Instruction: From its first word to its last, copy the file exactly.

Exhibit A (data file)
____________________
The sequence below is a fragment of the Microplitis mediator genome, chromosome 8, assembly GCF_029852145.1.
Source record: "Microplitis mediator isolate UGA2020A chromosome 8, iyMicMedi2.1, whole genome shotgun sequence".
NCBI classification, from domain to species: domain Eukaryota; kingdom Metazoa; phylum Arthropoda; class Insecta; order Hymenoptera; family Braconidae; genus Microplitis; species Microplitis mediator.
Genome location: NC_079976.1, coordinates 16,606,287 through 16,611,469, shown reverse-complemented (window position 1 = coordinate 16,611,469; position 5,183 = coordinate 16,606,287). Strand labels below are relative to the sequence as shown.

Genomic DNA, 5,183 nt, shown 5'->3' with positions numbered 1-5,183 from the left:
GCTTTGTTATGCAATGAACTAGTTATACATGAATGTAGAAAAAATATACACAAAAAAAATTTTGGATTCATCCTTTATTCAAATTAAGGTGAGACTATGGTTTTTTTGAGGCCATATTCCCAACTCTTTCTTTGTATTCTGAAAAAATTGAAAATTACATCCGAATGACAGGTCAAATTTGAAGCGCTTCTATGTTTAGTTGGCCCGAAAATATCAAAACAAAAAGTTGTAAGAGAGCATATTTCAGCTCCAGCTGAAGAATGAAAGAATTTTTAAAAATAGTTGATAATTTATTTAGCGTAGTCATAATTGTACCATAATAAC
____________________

The sequence below is a fragment of the Microplitis mediator genome, chromosome 8, assembly GCF_029852145.1.
Source record: "Microplitis mediator isolate UGA2020A chromosome 8, iyMicMedi2.1, whole genome shotgun sequence".
NCBI classification, from domain to species: domain Eukaryota; kingdom Metazoa; phylum Arthropoda; class Insecta; order Hymenoptera; family Braconidae; genus Microplitis; species Microplitis mediator.
Genome location: NC_079976.1, coordinates 16,606,287 through 16,611,469, shown reverse-complemented (window position 1 = coordinate 16,611,469; position 5,183 = coordinate 16,606,287). Strand labels below are relative to the sequence as shown.

Genomic DNA, 5,183 nt, shown 5'->3' with positions numbered 1-5,183 from the left:
GCTTTGTTATGCAATGAACTAGTTATACATGAATGTAGAAAAAATATACACAAAAAAAATTTTGGATTCATCCTTTATTCAAATTAAGGTGAGACTATGGTTTTTTTGAGGCCATATTCCCAACTCTTTCTTTGTATTCTGAAAAAATTGAAAATTACATCCGAATGACAGGTCAAATTTGAAGCGCTTCTATGTTTAGTTGGCCCGAAAATATCAAAACAAAAAGTTGTAAGAGAGCATATTTCAGCTCCAGCTGAAGAATGAAAGAATTTTTAAAAATAGTTGATAATTTATTTAGCGTAGTCATAATTGTACCATAATAAC